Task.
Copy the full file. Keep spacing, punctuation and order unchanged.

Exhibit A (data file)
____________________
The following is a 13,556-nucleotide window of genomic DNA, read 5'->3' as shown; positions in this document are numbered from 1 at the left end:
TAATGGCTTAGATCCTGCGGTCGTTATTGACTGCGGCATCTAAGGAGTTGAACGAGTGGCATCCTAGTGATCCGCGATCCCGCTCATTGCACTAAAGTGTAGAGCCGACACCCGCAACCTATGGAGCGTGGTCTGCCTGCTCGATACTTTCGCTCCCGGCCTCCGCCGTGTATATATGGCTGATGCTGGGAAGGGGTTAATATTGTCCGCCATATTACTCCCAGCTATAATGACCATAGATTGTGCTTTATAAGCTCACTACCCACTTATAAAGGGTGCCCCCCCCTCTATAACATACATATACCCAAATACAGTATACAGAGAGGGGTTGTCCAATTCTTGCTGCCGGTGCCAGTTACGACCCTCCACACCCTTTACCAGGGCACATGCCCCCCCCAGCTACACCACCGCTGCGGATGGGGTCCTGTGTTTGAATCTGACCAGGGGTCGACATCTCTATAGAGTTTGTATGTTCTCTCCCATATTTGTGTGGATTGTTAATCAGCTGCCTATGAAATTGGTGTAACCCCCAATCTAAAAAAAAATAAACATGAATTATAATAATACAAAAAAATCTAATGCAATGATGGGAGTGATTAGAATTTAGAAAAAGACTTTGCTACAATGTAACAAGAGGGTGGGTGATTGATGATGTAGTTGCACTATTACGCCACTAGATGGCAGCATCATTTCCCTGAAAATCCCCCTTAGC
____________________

The following is a 13,556-nucleotide window of genomic DNA, read 5'->3' as shown; positions in this document are numbered from 1 at the left end:
TAATGGCTTAGATCCTGCGGTCGTTATTGACTGCGGCATCTAAGGAGTTGAACGAGTGGCATCCTAGTGATCCGCGATCCCGCTCATTGCACTAAAGTGTAGAGCCGACACCCGCAACCTATGGAGCGTGGTCTGCCTGCTCGATACTTTCGCTCCCGGCCTCCGCCGTGTATATATGGCTGATGCTGGGAAGGGGTTAATATTGTCCGCCATATTACTCCCAGCTATAATGACCATAGATTGTGCTTTATAAGCTCACTACCCACTTATAAAGGGTGCCCCCCCCTCTATAACATACATATACCCAAATACAGTATACAGAGAGGGGTTGTCCAATTCTTGCTGCCGGTGCCAGTTACGACCCTCCACACCCTTTACCAGGGCACATGCCCCCCCCAGCTACACCACCGCTGCGGATGGGGTCCTGTGTTTGAATCTGACCAGGGGTCGACATCTCTATAGAGTTTGTATGTTCTCTCCCATATTTGTGTGGATTGTTAATCAGCTGCCTATGAAATTGGTGTAACCCCCAATCTAAAAAAAAATAAACATGAATTATAATAATACAAAAAAATCTAATGCAATGATGGGAGTGATTAGAATTTAGAAAAAGACTTTGCTACAATGTAACAAGAGGGTGGGTGATTGATGATGTAGTTGCACTATTACGCCACTAGATGGCAGCATCATTTCCCTGAAAATCCCCCTTAGC